The ekphrastic subject is pretense. Dressing, devise, disguise. “There is no poor subject.” Its purpose is “to mask more deeply operative structural elements, such as rhythm, parallelism, and juxtaposition … not only to hide but also to entice …” Shield, sham, charade. “A mask is something made to be passed through …” The subject of the poem is not purely material, or simply a slippery surface — but an opening for the eyes, for the mouth, for the heart or soul. Lure, allure, a draw. The revealing of a common “poetry of intellect.” An intersection of address. The gesture of pointing. A suppressed “it” — instead, a “this.”


History and tradition, part I

“The history of literature can be written as a history of its perennially conflicted response[s] to visual art.” Dure proposes an expanded sense of the possibilities of ekphrasis. The work indicates a relationship that is less concerned with a conflicted, challenged, or confrontational stance between visual art and language, and more interested in the aesthetic, intellectual, and thematic techniques suggested by a particular piece. There is no fixed, reliable “I” apparent (except as a grammatical exercise) — instead, his contemplation is a communal commune, a cacophony, and a clutter of quotations, appropriated texts, and references. An inhabiting of the I-thou relationship. The intention is, “not to explain the work, not to translate it, but to meet the work with writing … to meet in time … a kind of fusion.” Combine, join, yoke. “All real living is meeting.” The prosaic lines are spliced with definition, interrogation, poetic parcels. He moves quickly — fluidly, even — between history, theory, verse, quotation, innuendo, juxtaposition, rhythm, rhyme, complication, research, play, and contradiction:

Dürer’s treatise on ellipses is the first book of
mathematics published in German. Followed by a
fourth book of shadows, with chapters on the secrets of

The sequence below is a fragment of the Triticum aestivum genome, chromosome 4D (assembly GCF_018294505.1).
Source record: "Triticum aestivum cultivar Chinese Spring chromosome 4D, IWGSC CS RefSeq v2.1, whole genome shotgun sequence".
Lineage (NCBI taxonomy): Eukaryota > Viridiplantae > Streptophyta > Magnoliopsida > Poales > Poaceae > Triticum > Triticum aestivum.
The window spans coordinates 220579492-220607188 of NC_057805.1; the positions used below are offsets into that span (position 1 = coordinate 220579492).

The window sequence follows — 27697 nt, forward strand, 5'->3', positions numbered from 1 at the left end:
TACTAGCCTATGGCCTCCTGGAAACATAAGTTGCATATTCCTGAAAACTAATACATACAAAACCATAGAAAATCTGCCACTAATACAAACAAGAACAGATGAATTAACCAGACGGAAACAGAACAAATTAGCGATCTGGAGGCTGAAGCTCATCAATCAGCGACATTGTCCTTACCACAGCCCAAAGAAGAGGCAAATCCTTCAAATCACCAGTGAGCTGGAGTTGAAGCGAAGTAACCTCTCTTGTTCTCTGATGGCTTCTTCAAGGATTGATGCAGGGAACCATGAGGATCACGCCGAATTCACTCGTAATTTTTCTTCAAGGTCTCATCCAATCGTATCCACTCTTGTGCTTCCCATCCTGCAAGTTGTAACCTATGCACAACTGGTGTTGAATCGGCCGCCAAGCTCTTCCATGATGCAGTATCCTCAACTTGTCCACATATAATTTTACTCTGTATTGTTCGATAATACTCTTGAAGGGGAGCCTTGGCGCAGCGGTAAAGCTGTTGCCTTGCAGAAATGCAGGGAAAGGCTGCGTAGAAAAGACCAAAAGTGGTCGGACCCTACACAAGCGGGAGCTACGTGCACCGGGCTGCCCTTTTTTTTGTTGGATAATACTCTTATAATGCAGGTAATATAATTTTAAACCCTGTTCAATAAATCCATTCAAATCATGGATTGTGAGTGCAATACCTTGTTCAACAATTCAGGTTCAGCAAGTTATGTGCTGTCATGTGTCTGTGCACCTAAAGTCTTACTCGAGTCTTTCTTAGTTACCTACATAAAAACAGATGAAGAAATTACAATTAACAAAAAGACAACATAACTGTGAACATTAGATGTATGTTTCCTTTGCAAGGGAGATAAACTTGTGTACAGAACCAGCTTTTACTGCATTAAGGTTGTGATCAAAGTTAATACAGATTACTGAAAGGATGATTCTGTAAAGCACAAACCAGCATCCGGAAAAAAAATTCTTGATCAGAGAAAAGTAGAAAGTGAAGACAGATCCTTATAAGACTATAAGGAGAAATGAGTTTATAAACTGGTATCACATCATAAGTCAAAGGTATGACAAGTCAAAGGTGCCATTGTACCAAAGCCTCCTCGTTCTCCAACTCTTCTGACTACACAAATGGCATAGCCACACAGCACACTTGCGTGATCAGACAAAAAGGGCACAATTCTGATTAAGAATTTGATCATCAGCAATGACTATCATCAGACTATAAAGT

vanish and converge. Sent, ject, jure. “Let none who
want geometry enter through these doors.” Sensual,
censure, sural …

                                        … Cloud theory covers
the syntax of mists, a grammar of water vapor,
etymologies of rust. “The next step we must take is to
see in how many ways one thing is said to be in another.”

Dense, the text is sonically energetic, explosive, and exploratory. We hear “jure” rhyme with “door” and “Dürer.” Notice weather as pattern. We look for the relationships between “sent, ject, jure” — all missing the prefix “con” (“with”) — and all circling, in some etymological way, back to the poem’s possessed thinking:

consent (v.): to agree together, or with another, in opinion or statement; to be of the same mind; to agree to a doctrine or statement, [and] also to the author of it 

conject (v.): to form the hypothesis, suppose; to forecast by signs, augur, divine, prognosticate; to contrive, devise, plan, plot 

conjure (v.): to swear together; to make a privy compact by an oath; to form a conspiracy; to conspire; to invoke by supernatural power

We might interpret this spiritual, lyrical triplet as echoes of the poet “agreeing” with the artist, “forecasting” meaning through dissection of aesthetic qualities and gestures, or even “conspiring” with the visual artist toward a shared vision, an alternate version. The three-suffix set may also refer back to the previous fragment, and evoke issues of linguistic and visual meaning, confusion, shadow, apparition. Or, it may “divine” the following appropriation’s ominous warning. Dure demonstrates mathematical strategies, and language that is obsessively reduced to its lowest common denominators. The poem, at a rapid pace, leaves a series of clues, cues, ruses that when pulled apart provide entire, separate, and complicated threads, threats, thrusts of thought pattern. Read as a record of relations. “A surgery theory of grammar” that exposes “the sonic bones of the medium.”

Dure is not a “classical” ekphrastic poem. It is not merely “about” a painting. Dworkin resists the role of a ventriloquist — as someone who voices, mimics, or “speaks out” the concerns of the subject, image, genre, or artist. Nor does Dure work as only a “contemporary” ekphrastic work, or a “painterly poem” — one that “activates strategies of composition equivalent to but not dependent on the painting itself,” and, where, “instead of pausing at a reflective distance from the work of art, the poet reads the painting as a text, rather than as a static object …” Dworkin’s “particular relationship with the dead” urges the poem to conceive of “how many ways one thing is said to be in another.” If we imagine the history of ekphrasis as shifting from Classical to Contemporary to Conceptual — from “about” to “along with” to “as” — then Dure fits into the latter category. Dworkin’s poem is a creation for a form, of many tones, and one that recognizes that, “individual minds are not self sufficient, independent entities, but part of complex networks incorporating communities and objects.”

“Dour, hour, door.” “Hisp, molar, cusp.” “Draught, graft, grief.”